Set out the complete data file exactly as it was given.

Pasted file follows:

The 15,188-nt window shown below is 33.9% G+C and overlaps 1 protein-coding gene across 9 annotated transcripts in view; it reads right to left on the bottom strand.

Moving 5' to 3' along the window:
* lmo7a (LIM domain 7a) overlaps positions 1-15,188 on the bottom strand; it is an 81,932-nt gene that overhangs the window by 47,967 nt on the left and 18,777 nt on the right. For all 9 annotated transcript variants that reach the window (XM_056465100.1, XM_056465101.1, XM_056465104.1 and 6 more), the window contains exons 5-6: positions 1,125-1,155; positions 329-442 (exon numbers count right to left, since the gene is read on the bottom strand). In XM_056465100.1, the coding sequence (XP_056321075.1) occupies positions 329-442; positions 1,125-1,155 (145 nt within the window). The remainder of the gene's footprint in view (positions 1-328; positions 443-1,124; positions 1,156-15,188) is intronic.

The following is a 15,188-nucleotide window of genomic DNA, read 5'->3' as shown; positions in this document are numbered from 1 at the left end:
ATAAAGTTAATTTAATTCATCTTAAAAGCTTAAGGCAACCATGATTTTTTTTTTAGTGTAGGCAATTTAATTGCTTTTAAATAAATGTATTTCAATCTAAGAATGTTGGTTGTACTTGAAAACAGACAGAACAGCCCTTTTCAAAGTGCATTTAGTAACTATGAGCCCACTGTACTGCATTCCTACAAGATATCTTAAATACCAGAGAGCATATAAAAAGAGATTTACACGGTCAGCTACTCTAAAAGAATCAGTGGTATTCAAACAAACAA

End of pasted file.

The 15,188-nt window shown below is 33.9% G+C and overlaps 1 protein-coding gene across 9 annotated transcripts in view; it reads right to left on the bottom strand.

Moving 5' to 3' along the window:
* lmo7a (LIM domain 7a) overlaps positions 1-15,188 on the bottom strand; it is an 81,932-nt gene that overhangs the window by 47,967 nt on the left and 18,777 nt on the right. For all 9 annotated transcript variants that reach the window (XM_056465100.1, XM_056465101.1, XM_056465104.1 and 6 more), the window contains exons 5-6: positions 1,125-1,155; positions 329-442 (exon numbers count right to left, since the gene is read on the bottom strand). In XM_056465100.1, the coding sequence (XP_056321075.1) occupies positions 329-442; positions 1,125-1,155 (145 nt within the window). The remainder of the gene's footprint in view (positions 1-328; positions 443-1,124; positions 1,156-15,188) is intronic.

The following is a 15,188-nucleotide window of genomic DNA, read 5'->3' as shown; positions in this document are numbered from 1 at the left end:
ATAAAGTTAATTTAATTCATCTTAAAAGCTTAAGGCAACCATGATTTTTTTTTTAGTGTAGGCAATTTAATTGCTTTTAAATAAATGTATTTCAATCTAAGAATGTTGGTTGTACTTGAAAACAGACAGAACAGCCCTTTTCAAAGTGCATTTAGTAACTATGAGCCCACTGTACTGCATTCCTACAAGATATCTTAAATACCAGAGAGCATATAAAAAGAGATTTACACGGTCAGCTACTCTAAAAGAATCAGTGGTATTCAAACAAACAA